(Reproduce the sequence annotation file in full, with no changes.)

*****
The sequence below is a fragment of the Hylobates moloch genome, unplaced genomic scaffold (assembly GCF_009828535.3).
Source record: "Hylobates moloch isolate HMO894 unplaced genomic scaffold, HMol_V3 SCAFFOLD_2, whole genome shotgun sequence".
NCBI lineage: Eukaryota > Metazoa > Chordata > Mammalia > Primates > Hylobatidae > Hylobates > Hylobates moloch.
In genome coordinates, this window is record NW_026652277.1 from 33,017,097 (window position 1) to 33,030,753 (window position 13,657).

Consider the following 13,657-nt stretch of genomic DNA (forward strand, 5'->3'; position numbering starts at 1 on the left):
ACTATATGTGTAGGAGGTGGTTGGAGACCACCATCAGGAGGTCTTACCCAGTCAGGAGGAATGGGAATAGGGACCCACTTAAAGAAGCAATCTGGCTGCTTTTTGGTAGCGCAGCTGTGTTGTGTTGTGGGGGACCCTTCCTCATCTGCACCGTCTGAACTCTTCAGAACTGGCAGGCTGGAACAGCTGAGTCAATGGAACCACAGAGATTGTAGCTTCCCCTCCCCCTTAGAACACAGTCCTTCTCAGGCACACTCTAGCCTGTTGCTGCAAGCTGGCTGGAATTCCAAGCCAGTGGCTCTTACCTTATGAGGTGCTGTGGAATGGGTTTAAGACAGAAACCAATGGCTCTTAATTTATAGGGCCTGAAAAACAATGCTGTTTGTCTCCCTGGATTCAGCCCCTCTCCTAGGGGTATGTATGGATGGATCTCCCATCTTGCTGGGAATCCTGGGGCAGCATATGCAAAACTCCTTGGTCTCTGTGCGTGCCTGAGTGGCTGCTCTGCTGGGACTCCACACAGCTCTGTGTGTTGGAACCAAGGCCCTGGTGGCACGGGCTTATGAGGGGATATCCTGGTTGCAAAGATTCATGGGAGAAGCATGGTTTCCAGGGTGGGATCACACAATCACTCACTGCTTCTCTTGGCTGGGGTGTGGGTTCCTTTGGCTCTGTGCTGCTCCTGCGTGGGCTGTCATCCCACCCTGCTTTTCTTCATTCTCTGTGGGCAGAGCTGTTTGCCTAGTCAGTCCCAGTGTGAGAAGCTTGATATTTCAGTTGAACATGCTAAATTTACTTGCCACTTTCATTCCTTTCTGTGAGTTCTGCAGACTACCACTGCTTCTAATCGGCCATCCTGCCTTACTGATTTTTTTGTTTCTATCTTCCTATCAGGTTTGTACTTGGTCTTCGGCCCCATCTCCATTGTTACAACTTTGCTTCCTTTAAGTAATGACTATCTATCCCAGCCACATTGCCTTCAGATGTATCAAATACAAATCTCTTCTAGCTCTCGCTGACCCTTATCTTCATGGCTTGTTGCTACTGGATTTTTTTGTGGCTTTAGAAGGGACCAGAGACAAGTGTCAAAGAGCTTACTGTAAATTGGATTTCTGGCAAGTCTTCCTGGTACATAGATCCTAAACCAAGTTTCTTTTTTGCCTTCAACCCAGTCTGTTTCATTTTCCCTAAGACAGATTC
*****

The sequence below is a fragment of the Hylobates moloch genome, unplaced genomic scaffold (assembly GCF_009828535.3).
Source record: "Hylobates moloch isolate HMO894 unplaced genomic scaffold, HMol_V3 SCAFFOLD_2, whole genome shotgun sequence".
NCBI lineage: Eukaryota > Metazoa > Chordata > Mammalia > Primates > Hylobatidae > Hylobates > Hylobates moloch.
In genome coordinates, this window is record NW_026652277.1 from 33,017,097 (window position 1) to 33,030,753 (window position 13,657).

Consider the following 13,657-nt stretch of genomic DNA (forward strand, 5'->3'; position numbering starts at 1 on the left):
ACTATATGTGTAGGAGGTGGTTGGAGACCACCATCAGGAGGTCTTACCCAGTCAGGAGGAATGGGAATAGGGACCCACTTAAAGAAGCAATCTGGCTGCTTTTTGGTAGCGCAGCTGTGTTGTGTTGTGGGGGACCCTTCCTCATCTGCACCGTCTGAACTCTTCAGAACTGGCAGGCTGGAACAGCTGAGTCAATGGAACCACAGAGATTGTAGCTTCCCCTCCCCCTTAGAACACAGTCCTTCTCAGGCACACTCTAGCCTGTTGCTGCAAGCTGGCTGGAATTCCAAGCCAGTGGCTCTTACCTTATGAGGTGCTGTGGAATGGGTTTAAGACAGAAACCAATGGCTCTTAATTTATAGGGCCTGAAAAACAATGCTGTTTGTCTCCCTGGATTCAGCCCCTCTCCTAGGGGTATGTATGGATGGATCTCCCATCTTGCTGGGAATCCTGGGGCAGCATATGCAAAACTCCTTGGTCTCTGTGCGTGCCTGAGTGGCTGCTCTGCTGGGACTCCACACAGCTCTGTGTGTTGGAACCAAGGCCCTGGTGGCACGGGCTTATGAGGGGATATCCTGGTTGCAAAGATTCATGGGAGAAGCATGGTTTCCAGGGTGGGATCACACAATCACTCACTGCTTCTCTTGGCTGGGGTGTGGGTTCCTTTGGCTCTGTGCTGCTCCTGCGTGGGCTGTCATCCCACCCTGCTTTTCTTCATTCTCTGTGGGCAGAGCTGTTTGCCTAGTCAGTCCCAGTGTGAGAAGCTTGATATTTCAGTTGAACATGCTAAATTTACTTGCCACTTTCATTCCTTTCTGTGAGTTCTGCAGACTACCACTGCTTCTAATCGGCCATCCTGCCTTACTGATTTTTTTGTTTCTATCTTCCTATCAGGTTTGTACTTGGTCTTCGGCCCCATCTCCATTGTTACAACTTTGCTTCCTTTAAGTAATGACTATCTATCCCAGCCACATTGCCTTCAGATGTATCAAATACAAATCTCTTCTAGCTCTCGCTGACCCTTATCTTCATGGCTTGTTGCTACTGGATTTTTTTGTGGCTTTAGAAGGGACCAGAGACAAGTGTCAAAGAGCTTACTGTAAATTGGATTTCTGGCAAGTCTTCCTGGTACATAGATCCTAAACCAAGTTTCTTTTTTGCCTTCAACCCAGTCTGTTTCATTTTCCCTAAGACAGATTC